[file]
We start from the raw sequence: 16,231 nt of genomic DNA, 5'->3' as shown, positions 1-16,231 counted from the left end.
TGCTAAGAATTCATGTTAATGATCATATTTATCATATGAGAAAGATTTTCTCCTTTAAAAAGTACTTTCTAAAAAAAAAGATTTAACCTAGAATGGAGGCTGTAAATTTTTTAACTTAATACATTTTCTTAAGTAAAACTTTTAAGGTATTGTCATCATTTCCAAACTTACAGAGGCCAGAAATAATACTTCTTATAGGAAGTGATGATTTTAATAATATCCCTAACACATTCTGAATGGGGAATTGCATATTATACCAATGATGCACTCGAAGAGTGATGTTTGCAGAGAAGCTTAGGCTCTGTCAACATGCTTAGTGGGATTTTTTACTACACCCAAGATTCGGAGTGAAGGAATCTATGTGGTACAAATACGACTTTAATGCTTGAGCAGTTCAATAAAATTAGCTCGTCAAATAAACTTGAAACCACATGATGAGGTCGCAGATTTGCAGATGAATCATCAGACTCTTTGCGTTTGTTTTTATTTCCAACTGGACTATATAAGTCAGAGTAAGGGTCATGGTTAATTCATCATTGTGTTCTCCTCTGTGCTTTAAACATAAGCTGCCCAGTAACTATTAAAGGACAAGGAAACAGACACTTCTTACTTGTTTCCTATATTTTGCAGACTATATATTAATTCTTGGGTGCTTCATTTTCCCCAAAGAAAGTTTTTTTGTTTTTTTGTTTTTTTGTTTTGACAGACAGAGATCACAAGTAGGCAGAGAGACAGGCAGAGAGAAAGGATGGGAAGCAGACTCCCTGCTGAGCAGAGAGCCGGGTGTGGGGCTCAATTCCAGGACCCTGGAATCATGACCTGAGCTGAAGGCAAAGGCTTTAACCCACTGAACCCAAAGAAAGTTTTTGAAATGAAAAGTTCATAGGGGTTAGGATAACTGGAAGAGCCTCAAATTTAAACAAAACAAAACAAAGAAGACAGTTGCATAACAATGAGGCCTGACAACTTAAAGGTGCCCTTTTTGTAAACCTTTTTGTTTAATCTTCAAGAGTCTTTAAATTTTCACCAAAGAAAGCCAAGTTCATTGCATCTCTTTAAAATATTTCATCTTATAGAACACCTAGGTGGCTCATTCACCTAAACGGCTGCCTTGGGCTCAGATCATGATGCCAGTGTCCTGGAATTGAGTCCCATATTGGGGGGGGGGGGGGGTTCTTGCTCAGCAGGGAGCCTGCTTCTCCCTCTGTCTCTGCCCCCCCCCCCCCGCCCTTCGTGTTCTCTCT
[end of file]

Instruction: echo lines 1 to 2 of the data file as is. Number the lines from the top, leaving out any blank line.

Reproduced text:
We start from the raw sequence: 16,231 nt of genomic DNA, 5'->3' as shown, positions 1-16,231 counted from the left end.
TGCTAAGAATTCATGTTAATGATCATATTTATCATATGAGAAAGATTTTCTCCTTTAAAAAGTACTTTCTAAAAAAAAAGATTTAACCTAGAATGGAGGCTGTAAATTTTTTAACTTAATACATTTTCTTAAGTAAAACTTTTAAGGTATTGTCATCATTTCCAAACTTACAGAGGCCAGAAATAATACTTCTTATAGGAAGTGATGATTTTAATAATATCCCTAACACATTCTGAATGGGGAATTGCATATTATACCAATGATGCACTCGAAGAGTGATGTTTGCAGAGAAGCTTAGGCTCTGTCAACATGCTTAGTGGGATTTTTTACTACACCCAAGATTCGGAGTGAAGGAATCTATGTGGTACAAATACGACTTTAATGCTTGAGCAGTTCAATAAAATTAGCTCGTCAAATAAACTTGAAACCACATGATGAGGTCGCAGATTTGCAGATGAATCATCAGACTCTTTGCGTTTGTTTTTATTTCCAACTGGACTATATAAGTCAGAGTAAGGGTCATGGTTAATTCATCATTGTGTTCTCCTCTGTGCTTTAAACATAAGCTGCCCAGTAACTATTAAAGGACAAGGAAACAGACACTTCTTACTTGTTTCCTATATTTTGCAGACTATATATTAATTCTTGGGTGCTTCATTTTCCCCAAAGAAAGTTTTTTTGTTTTTTTGTTTTTTTGTTTTGACAGACAGAGATCACAAGTAGGCAGAGAGACAGGCAGAGAGAAAGGATGGGAAGCAGACTCCCTGCTGAGCAGAGAGCCGGGTGTGGGGCTCAATTCCAGGACCCTGGAATCATGACCTGAGCTGAAGGCAAAGGCTTTAACCCACTGAACCCAAAGAAAGTTTTTGAAATGAAAAGTTCATAGGGGTTAGGATAACTGGAAGAGCCTCAAATTTAAACAAAACAAAACAAAGAAGACAGTTGCATAACAATGAGGCCTGACAACTTAAAGGTGCCCTTTTTGTAAACCTTTTTGTTTAATCTTCAAGAGTCTTTAAATTTTCACCAAAGAAAGCCAAGTTCATTGCATCTCTTTAAAATATTTCATCTTATAGAACACCTAGGTGGCTCATTCACCTAAACGGCTGCCTTGGGCTCAGATCATGATGCCAGTGTCCTGGAATTGAGTCCCATATTGGGGGGGGGGGGGGGTTCTTGCTCAGCAGGGAGCCTGCTTCTCCCTCTGTCTCTGCCCCCCCCCCCCCGCCCTTCGTGTTCTCTCT